It’s interesting that consumers perceive value in lower-cost and often ‘tastier’ items, but wind up on an expensive fad diet that is much more expensive and often unsuccessful in helping achieve weight loss. Wouldn’t it be great if people valued healthier foods, and the industry (both manufacturers and businesses) made it easier and more economical for people to make those healthy choices?

    I’m optimistic about change, but a lot needs to happen and I think FOP labeling is a step in the right direction!

  3. kevintmiller says:

    The cynic in me wanted to immediately argue that FOP labeling, if we were to get a single standard that is required for all processed foods sold in all stores, would have very little effect on the food industry or on health. Remember how much of the food industry is controlled by a very few corporations. Now let’s imagine that one of those corporations sees the potential for loss due to FOP labeling. I think it would be easy enough for a large corporation to adjust formulations in a couple of its different brands that compete for the consumer’s attention on the shelves so that the corporation overall is not hurt. So, my initial thinking was that there is no way that corporations will allow FOP labeling to hurt them financially. But then I thought that it is possible that the FOP labeling could indeed shift consumer demand so that the foods that sell best are those that may actually be healthier for us. I thought about the fast food industry and did a small amount of research on the business side of things to see if I could find something that hinted at how the hit that fast food has taken over how unhealthy its food is actually affected individual corporations. I was surprised and hopeful after finding this article:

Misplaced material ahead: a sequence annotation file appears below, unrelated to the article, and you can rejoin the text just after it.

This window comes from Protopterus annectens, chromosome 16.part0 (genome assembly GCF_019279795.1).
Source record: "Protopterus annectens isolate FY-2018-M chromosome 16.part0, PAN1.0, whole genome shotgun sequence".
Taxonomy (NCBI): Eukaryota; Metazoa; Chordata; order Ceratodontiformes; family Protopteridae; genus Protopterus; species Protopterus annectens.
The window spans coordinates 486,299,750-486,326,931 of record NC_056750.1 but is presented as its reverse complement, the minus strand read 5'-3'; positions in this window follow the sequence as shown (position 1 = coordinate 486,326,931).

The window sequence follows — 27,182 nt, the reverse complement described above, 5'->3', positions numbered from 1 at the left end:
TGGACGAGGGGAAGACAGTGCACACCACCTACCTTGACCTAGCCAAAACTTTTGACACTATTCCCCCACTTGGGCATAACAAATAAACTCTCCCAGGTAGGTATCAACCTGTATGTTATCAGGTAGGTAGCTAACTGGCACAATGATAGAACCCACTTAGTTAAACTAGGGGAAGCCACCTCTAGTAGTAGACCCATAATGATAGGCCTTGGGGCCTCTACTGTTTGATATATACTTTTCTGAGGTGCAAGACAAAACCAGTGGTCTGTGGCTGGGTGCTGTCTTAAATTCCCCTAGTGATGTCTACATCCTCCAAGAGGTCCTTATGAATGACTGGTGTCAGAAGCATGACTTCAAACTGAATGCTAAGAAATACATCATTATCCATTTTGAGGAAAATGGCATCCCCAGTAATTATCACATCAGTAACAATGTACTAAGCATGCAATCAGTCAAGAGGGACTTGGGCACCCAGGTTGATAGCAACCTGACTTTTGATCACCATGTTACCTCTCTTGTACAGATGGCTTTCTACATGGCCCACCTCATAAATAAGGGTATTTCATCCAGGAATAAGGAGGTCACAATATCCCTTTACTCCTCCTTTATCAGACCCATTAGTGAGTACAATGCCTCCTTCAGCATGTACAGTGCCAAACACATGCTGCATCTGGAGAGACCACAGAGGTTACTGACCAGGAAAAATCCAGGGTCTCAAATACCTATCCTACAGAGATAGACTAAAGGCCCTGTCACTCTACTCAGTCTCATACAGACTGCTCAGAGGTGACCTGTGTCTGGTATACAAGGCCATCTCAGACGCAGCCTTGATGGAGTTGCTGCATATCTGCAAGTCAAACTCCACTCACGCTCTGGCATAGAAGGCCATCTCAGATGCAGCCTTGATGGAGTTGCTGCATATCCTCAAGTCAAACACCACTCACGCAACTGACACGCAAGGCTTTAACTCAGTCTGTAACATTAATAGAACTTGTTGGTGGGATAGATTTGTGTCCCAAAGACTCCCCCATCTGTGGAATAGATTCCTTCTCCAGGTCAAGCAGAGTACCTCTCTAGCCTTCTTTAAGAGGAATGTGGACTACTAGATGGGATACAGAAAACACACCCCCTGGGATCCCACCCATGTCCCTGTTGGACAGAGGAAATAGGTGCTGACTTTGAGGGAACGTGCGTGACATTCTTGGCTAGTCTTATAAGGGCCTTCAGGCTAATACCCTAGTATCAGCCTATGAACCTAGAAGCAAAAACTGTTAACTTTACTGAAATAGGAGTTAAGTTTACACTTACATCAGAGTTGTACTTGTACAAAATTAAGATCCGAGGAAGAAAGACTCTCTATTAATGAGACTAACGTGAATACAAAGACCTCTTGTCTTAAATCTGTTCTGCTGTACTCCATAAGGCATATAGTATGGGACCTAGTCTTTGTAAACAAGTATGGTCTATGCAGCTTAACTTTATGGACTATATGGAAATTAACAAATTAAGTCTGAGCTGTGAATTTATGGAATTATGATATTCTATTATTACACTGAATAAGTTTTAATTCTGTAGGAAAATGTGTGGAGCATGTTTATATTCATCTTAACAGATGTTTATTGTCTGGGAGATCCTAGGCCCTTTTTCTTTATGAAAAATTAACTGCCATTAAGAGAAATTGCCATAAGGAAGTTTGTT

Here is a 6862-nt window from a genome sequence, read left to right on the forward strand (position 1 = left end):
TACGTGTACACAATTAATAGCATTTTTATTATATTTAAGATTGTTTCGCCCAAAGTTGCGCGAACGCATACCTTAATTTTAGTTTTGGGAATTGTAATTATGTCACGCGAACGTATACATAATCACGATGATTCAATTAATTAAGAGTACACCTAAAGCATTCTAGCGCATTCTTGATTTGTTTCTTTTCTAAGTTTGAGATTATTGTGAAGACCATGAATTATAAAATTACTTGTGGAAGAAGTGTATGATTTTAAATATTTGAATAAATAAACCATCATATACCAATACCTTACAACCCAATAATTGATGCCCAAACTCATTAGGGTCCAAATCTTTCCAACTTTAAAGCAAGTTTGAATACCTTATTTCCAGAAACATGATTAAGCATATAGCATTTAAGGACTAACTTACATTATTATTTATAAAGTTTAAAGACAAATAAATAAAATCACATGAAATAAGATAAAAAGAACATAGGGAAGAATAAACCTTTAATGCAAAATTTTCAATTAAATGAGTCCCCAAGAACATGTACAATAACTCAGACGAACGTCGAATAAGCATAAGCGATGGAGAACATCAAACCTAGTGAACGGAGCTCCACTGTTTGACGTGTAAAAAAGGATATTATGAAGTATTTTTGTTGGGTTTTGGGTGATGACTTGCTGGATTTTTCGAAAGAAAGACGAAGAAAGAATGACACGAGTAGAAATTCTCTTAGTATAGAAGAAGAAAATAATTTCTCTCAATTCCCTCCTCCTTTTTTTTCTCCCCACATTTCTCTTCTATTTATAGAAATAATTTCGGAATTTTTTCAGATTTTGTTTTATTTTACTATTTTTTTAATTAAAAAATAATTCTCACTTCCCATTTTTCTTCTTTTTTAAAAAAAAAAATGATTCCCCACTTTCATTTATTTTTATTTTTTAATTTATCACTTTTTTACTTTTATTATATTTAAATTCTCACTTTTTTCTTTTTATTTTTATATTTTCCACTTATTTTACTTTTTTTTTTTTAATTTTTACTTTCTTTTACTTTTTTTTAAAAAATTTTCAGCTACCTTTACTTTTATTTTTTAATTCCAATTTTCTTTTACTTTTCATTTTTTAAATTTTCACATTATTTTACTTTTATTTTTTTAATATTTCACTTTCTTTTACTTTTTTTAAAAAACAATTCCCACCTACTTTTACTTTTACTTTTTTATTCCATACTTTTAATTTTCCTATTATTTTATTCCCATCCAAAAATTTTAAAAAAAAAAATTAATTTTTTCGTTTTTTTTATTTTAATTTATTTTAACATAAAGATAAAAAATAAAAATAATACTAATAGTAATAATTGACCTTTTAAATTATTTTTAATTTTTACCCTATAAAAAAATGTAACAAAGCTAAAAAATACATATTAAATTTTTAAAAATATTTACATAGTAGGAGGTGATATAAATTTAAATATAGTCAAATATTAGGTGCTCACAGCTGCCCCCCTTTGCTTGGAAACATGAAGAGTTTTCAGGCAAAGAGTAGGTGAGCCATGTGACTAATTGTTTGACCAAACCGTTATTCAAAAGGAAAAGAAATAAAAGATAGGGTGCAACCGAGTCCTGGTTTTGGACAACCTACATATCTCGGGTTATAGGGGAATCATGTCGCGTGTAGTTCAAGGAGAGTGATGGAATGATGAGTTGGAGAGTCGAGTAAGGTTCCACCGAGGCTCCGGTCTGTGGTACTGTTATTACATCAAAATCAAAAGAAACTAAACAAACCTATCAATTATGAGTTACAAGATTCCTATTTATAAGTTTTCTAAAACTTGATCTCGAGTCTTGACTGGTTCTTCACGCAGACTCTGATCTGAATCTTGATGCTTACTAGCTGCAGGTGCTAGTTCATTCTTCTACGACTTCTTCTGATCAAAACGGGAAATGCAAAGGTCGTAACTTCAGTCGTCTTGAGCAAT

In it, outlines how a consumer demand for healthier options has helped Subway open more franchises and gain more market control while the control of McDonald’s is slipping. As I read it, I thought that perhaps my cynicism is wrong – that customer demand for healthy foods can indeed mean that offerings can change and that some of the big corporations that, I feel, have us in a strangle-hold, can fail. Then I noticed the date on the article – 2003. Subway has not taken over the world – though it has more of the market share, I would say that Subway has recently de-emphasized how healthy its sandwiches are compared to burgers in favor of other marketing techniques that are most effective right now. And while it is true that McDonald’s has included on its menu some lower calorie options and alternatives to fries for kids meals, a gander at their sandwich menu ( shows how little things have changed since 2003. So, I suppose the cynic is back.